Also Known As: Morphine, Morphine sulfate contin, MS Contin, Avinza, Kadian, Duramorph, Oramorph, Roxanol, Kapanol, Morphine sulfate, Astramorph

Morphine (INN) (play /ˈmɔrfn/; MS Contin, MSIR, Avinza, Kadian, Oramorph, Roxanol, Kapanol) is a potent opiate analgesic drug that is used to relieve severe pain. It was first isolated in 1804 by Friedrich Sertürner, first distributed by him in 1817, and first commercially sold by Merck in 1827, which at the time was a single small chemists' shop. It was more widely used after the invention of the hypodermic needle in 1857. It took its name from the Greek god of dreams Morpheus (Greek: Μορφέας).[2]

Morphine is the most abundant alkaloid found in opium, the dried sap (latex) derived from shallowly slicing the unripe seedpods of the opium, or common and/or edible, poppy, Papaver somniferum. Morphine was the first active principle purified from a plant source and is one of at least 50 alkaloids of several different types present in opium, poppy straw concentrate, and other poppy derivatives. Morphine is generally 8 to 14 percent of the dry weight of opium,[3] although specially bred cultivars reach 26 percent or produce little morphine at all, under 1 percent, perhaps down to 0.04 percent. The latter varieties, including the 'Przemko' and 'Norman' cultivars of the opium poppy, are used to produce two other alkaloids, thebaine and oripavine, which are used in the manufacture of semi-synthetic and synthetic opioids like oxycodone and etorphine and some other types of drugs. P. bracteatum does not contain morphine or codeine, or other narcotic phenanthrene-type, alkaloids. This species is rather a source of thebaine.[4] Occurrence of morphine in other papaverales and papaveraceae, as well as in some species of hops and mulberry trees has not been confirmed. Morphine is produced most predominantly early in the life cycle of the plant. Past the optimum point for extraction, various processes in the plant produce codeine, thebaine, and in some cases negligible amounts of hydromorphone, dihydromorphine, dihydrocodeine, tetrahydrothebaine, and hydrocodone (these compounds are rather synthesized from thebaine and oripavine). The human body produces endorphines, which are endogenous opioid peptides that function as neurotransmitters and have similar effects.[5]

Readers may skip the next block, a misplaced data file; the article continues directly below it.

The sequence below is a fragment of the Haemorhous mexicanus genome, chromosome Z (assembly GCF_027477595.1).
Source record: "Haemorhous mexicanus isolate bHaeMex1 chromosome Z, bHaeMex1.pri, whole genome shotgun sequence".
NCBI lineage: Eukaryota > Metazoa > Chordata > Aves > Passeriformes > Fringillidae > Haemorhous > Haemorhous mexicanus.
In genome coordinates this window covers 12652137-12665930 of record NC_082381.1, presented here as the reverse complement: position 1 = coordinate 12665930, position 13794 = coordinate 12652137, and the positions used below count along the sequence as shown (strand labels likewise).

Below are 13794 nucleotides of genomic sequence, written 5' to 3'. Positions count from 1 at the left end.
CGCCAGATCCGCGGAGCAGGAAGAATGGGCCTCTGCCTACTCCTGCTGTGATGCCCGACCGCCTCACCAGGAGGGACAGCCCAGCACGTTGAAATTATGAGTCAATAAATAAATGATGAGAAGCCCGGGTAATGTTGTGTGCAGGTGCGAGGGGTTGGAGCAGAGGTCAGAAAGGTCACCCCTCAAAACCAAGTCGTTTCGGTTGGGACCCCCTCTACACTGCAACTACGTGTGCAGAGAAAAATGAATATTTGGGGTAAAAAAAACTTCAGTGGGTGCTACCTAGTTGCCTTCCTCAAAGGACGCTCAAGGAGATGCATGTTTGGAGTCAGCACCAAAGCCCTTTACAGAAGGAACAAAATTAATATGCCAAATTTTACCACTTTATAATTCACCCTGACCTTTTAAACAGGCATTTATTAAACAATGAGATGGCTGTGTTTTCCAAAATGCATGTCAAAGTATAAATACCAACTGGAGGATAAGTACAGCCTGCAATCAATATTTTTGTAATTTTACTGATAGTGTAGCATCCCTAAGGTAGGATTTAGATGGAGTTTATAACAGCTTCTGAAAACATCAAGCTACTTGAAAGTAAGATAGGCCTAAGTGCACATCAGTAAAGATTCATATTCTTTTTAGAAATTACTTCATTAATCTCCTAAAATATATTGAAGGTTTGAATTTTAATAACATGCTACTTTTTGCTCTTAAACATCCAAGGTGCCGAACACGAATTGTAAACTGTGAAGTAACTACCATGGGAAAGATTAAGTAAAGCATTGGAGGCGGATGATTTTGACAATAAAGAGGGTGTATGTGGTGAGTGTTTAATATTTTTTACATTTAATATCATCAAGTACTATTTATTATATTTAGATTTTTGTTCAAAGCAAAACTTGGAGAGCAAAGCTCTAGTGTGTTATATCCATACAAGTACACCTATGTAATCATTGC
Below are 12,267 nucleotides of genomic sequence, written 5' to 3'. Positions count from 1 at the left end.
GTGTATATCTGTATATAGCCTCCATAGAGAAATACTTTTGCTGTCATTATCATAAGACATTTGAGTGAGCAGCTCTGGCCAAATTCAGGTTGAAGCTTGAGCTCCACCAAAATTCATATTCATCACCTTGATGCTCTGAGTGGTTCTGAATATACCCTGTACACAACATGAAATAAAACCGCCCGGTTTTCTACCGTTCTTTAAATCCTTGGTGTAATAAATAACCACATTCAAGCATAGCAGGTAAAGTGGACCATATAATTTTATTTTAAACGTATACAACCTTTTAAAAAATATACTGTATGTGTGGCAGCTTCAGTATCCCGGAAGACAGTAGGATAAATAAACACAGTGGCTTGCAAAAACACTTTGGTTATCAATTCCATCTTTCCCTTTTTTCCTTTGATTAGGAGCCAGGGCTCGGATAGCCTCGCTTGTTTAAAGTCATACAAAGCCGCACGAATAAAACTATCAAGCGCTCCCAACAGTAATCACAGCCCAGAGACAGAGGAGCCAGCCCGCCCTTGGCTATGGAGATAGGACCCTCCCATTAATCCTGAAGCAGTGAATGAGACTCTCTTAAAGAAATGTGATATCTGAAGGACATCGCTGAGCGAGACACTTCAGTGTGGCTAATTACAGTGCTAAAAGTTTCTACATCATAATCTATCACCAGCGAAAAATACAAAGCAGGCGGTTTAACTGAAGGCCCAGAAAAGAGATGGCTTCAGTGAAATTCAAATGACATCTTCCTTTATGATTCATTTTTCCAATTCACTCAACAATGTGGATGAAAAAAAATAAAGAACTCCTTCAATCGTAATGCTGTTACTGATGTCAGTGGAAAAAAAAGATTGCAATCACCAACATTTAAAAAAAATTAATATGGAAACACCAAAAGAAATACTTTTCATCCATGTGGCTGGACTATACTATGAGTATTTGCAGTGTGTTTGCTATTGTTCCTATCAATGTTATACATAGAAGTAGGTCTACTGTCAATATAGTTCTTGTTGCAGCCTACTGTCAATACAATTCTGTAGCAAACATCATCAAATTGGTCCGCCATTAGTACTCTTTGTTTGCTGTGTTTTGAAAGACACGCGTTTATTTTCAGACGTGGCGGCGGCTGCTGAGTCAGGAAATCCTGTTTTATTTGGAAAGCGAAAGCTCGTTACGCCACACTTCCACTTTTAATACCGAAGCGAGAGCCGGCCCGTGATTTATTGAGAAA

In clinical medicine, morphine is regarded as the gold standard, or benchmark, of opioid analgesics used to relieve severe or agonizing pain and suffering. Like other opioids, such as oxycodone, hydromorphone, and diacetylmorphine (heroin), morphine acts directly on the central nervous system (CNS) to relieve pain. Morphine has a high potential for addiction; tolerance and psychological dependence develop rapidly, although physiological dependence may take several months to develop.

MS Contin is a brand of a time-released formulation of morphine sulfate, usually taken every twelve hours for chronic pain. MS Contin is a trademark of Purdue Pharma.

It is available in tablet and liquid formulas in doses of 15mg, 20mg, 30mg, 60mg, 100mg and 200mg. Due to its strength, it is typically prescribed to cancer patients and victims of severe but non-cognitive-damaging trauma.

MS Contin is a DEA Schedule II substance in the United States.

Alternative formulations made and marketed by other pharmaceutical companies include King Pharmaceuticals' Avinza and Actavis Pharmaceuticals' Kadian. Kadian is available in various strengths. There has been some concern[by whom?] regarding the issue that some capsules contain pellets (made by the process of extrusion and Spheronization (a trademark of Caleva Process Solutions) while others contain powder. There is no difference in efficacy between the powder and pellet forms.

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